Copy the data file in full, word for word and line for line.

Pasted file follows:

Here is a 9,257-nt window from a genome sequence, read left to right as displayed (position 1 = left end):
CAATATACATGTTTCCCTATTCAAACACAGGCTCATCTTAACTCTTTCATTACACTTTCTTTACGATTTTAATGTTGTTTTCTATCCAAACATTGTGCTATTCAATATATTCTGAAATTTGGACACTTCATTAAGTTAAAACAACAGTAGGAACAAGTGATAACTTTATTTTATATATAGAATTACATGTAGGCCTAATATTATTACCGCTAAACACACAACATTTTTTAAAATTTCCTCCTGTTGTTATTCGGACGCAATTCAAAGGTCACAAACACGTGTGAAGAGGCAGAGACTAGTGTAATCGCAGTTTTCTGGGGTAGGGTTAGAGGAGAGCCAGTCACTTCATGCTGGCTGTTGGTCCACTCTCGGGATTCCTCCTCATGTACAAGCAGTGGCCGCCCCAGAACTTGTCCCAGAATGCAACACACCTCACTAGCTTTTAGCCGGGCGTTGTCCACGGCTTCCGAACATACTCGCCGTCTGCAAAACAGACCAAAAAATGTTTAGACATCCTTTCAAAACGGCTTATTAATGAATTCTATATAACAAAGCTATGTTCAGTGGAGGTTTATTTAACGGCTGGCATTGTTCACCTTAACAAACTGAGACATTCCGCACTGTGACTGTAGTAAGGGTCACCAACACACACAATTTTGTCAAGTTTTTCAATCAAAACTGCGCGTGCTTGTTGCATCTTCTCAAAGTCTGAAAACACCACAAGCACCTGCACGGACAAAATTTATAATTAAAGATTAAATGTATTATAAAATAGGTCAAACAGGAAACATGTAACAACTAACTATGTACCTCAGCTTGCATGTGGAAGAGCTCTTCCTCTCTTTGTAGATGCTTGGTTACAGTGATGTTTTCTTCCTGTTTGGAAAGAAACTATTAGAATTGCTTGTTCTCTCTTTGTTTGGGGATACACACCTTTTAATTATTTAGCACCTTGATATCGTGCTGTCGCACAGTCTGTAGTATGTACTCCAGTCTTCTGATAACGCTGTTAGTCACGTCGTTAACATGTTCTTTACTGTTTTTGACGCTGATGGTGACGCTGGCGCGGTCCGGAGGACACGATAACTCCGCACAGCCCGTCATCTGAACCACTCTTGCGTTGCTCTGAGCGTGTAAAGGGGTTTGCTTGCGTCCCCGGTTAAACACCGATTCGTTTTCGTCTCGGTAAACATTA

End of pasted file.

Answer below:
Here is a 9,257-nt window from a genome sequence, read left to right as displayed (position 1 = left end):
CAATATACATGTTTCCCTATTCAAACACAGGCTCATCTTAACTCTTTCATTACACTTTCTTTACGATTTTAATGTTGTTTTCTATCCAAACATTGTGCTATTCAATATATTCTGAAATTTGGACACTTCATTAAGTTAAAACAACAGTAGGAACAAGTGATAACTTTATTTTATATATAGAATTACATGTAGGCCTAATATTATTACCGCTAAACACACAACATTTTTTAAAATTTCCTCCTGTTGTTATTCGGACGCAATTCAAAGGTCACAAACACGTGTGAAGAGGCAGAGACTAGTGTAATCGCAGTTTTCTGGGGTAGGGTTAGAGGAGAGCCAGTCACTTCATGCTGGCTGTTGGTCCACTCTCGGGATTCCTCCTCATGTACAAGCAGTGGCCGCCCCAGAACTTGTCCCAGAATGCAACACACCTCACTAGCTTTTAGCCGGGCGTTGTCCACGGCTTCCGAACATACTCGCCGTCTGCAAAACAGACCAAAAAATGTTTAGACATCCTTTCAAAACGGCTTATTAATGAATTCTATATAACAAAGCTATGTTCAGTGGAGGTTTATTTAACGGCTGGCATTGTTCACCTTAACAAACTGAGACATTCCGCACTGTGACTGTAGTAAGGGTCACCAACACACACAATTTTGTCAAGTTTTTCAATCAAAACTGCGCGTGCTTGTTGCATCTTCTCAAAGTCTGAAAACACCACAAGCACCTGCACGGACAAAATTTATAATTAAAGATTAAATGTATTATAAAATAGGTCAAACAGGAAACATGTAACAACTAACTATGTACCTCAGCTTGCATGTGGAAGAGCTCTTCCTCTCTTTGTAGATGCTTGGTTACAGTGATGTTTTCTTCCTGTTTGGAAAGAAACTATTAGAATTGCTTGTTCTCTCTTTGTTTGGGGATACACACCTTTTAATTATTTAGCACCTTGATATCGTGCTGTCGCACAGTCTGTAGTATGTACTCCAGTCTTCTGATAACGCTGTTAGTCACGTCGTTAACATGTTCTTTACTGTTTTTGACGCTGATGGTGACGCTGGCGCGGTCCGGAGGACACGATAACTCCGCACAGCCCGTCATCTGAACCACTCTTGCGTTGCTCTGAGCGTGTAAAGGGGTTTGCTTGCGTCCCCGGTTAAACACCGATTCGTTTTCGTCTCGGTAAACATTA